He was someone who had experienced terrible racism and trauma in his youth, and it felt like he had spent his entire life trying to fin a way to stand up to the world and say, “I belong here”. Reading about that really changed the way I saw him and I thought, if that was communicated on film, then it would change others’ perspectives on him too.

So you came up with the whole outline to King Richard over the course of a single weekend?

Zach Baylin: It never works like that, honestly, but I have the email that I sent Tim that weekend that we often go back to. It just said, here’s what Richard’s character goes through; it starts in Compton when the girls are nine or ten years old and are looking for a coach, they find a way to make this dream come together, it feels like it’s all going to fall apart, and it ends with Venus’ first pro tournament. That outline remained steady throughout the filmmaking process.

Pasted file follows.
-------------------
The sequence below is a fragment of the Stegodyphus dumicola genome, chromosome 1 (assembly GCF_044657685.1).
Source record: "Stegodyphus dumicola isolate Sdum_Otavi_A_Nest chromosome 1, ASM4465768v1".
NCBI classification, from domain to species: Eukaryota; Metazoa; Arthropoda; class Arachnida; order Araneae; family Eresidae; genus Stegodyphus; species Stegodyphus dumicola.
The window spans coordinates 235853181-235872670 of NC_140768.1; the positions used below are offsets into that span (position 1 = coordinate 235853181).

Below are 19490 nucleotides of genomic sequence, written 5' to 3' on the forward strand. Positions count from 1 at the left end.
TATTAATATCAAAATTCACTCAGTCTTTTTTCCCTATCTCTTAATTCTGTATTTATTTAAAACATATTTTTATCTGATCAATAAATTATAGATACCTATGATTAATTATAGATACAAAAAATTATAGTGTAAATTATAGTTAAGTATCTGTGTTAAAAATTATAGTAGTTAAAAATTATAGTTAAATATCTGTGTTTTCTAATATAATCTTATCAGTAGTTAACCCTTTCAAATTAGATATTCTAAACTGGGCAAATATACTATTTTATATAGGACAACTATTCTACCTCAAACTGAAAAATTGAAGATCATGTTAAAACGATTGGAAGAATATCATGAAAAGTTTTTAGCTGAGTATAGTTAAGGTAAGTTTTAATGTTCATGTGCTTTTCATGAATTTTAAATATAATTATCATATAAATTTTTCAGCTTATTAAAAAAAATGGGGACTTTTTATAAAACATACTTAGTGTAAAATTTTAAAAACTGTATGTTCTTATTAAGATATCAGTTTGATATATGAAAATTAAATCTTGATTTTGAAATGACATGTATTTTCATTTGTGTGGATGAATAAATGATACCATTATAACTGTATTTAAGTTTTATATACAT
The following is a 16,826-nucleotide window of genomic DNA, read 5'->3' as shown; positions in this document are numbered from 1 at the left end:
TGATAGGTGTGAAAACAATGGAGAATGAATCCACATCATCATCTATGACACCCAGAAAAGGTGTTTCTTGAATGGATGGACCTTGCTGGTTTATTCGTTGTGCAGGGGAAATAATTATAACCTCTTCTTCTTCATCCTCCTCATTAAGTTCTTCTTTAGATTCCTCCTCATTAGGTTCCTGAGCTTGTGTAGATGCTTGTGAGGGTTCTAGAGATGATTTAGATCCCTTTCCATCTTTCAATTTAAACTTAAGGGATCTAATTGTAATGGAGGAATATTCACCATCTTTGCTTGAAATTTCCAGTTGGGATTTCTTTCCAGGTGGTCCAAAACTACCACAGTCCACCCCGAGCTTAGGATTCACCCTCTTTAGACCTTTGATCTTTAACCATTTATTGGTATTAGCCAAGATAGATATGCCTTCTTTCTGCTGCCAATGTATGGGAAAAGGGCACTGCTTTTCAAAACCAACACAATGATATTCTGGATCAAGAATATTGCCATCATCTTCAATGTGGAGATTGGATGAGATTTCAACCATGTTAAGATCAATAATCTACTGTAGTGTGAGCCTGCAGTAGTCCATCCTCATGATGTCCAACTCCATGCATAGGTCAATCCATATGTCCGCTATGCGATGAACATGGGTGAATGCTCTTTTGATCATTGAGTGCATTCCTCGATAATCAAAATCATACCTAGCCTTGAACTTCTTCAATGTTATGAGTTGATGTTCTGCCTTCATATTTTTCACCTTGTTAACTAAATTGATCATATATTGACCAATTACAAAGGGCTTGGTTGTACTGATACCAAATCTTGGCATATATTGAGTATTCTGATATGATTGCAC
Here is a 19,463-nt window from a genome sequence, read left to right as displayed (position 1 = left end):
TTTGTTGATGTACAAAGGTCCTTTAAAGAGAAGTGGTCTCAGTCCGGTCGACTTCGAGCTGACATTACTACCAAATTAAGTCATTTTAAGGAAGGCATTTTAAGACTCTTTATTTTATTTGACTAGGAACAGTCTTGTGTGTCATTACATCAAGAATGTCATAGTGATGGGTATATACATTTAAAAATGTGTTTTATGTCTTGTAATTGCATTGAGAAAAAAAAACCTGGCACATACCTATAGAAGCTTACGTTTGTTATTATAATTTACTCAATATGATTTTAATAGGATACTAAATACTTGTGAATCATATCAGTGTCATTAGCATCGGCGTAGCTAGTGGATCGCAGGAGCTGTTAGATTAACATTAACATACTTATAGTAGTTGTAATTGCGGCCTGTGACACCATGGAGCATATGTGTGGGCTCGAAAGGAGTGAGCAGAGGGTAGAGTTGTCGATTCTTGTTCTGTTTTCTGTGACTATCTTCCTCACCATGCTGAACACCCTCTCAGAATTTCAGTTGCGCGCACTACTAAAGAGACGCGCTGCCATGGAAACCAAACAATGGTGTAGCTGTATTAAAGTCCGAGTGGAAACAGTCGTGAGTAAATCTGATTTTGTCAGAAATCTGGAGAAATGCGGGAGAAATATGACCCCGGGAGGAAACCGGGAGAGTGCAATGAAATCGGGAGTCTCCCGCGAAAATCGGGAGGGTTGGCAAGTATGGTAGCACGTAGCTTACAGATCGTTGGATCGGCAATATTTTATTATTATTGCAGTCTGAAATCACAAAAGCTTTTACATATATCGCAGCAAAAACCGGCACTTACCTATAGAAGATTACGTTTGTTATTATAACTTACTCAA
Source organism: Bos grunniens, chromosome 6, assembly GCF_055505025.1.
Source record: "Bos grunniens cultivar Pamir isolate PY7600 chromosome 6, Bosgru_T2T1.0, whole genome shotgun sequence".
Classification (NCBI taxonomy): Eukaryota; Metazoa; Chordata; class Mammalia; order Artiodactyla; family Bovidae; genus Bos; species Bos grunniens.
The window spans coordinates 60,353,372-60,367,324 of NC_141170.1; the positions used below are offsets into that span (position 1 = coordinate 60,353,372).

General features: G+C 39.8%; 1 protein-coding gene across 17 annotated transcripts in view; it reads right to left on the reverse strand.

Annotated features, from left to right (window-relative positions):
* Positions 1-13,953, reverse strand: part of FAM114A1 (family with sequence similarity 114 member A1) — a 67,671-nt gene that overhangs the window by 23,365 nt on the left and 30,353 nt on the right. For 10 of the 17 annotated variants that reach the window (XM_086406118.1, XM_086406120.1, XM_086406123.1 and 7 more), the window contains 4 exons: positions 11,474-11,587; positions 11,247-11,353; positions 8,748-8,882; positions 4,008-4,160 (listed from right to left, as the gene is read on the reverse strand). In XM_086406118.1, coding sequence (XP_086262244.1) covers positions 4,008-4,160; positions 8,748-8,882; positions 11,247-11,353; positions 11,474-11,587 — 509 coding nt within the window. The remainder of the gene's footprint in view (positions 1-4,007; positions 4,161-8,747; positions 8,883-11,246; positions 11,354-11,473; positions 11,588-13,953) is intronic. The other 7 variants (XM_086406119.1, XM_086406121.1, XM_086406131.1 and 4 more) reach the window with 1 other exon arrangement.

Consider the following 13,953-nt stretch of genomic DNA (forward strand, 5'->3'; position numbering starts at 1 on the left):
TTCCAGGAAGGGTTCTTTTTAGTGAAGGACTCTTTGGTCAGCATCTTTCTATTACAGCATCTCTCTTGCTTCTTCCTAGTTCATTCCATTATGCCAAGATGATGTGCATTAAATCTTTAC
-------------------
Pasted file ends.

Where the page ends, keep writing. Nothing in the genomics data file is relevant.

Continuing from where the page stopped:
Zach Baylin and Will Smith on the set of King Richard
Will Smith and Zach Baylin on the set of King Richard. Photo by Chiabella James/Warner Bros. Pictures

There was just a real sense of clarity around what the heart of the film was. And the one caveat Tim and Trevor had was that we didn’t have the rights to the story, and that the best chance we had of making it was not to approach the family again with just a pitch or an idea – they had tried that previously – but to bring them a script. And after a long journey, we were eventually able to sit down with them and I got to interview them first-hand.

How did interviewing the family influence the script?

Zach Baylin: Isha Price [portrayed in the film by Daniele Lawson] became our conduit to the whole family. We met her at the US Open a year after my initial meeting with Tim, and we sat down with her and interviewed her and their mother, Oracene [played in King Richard by Ellis] over the course of about two weeks. Their involvement was never about trying to sand off the edges of what happened in their story, or the things about Richard that were complicated. They were completely additive, which was incredibly beneficial.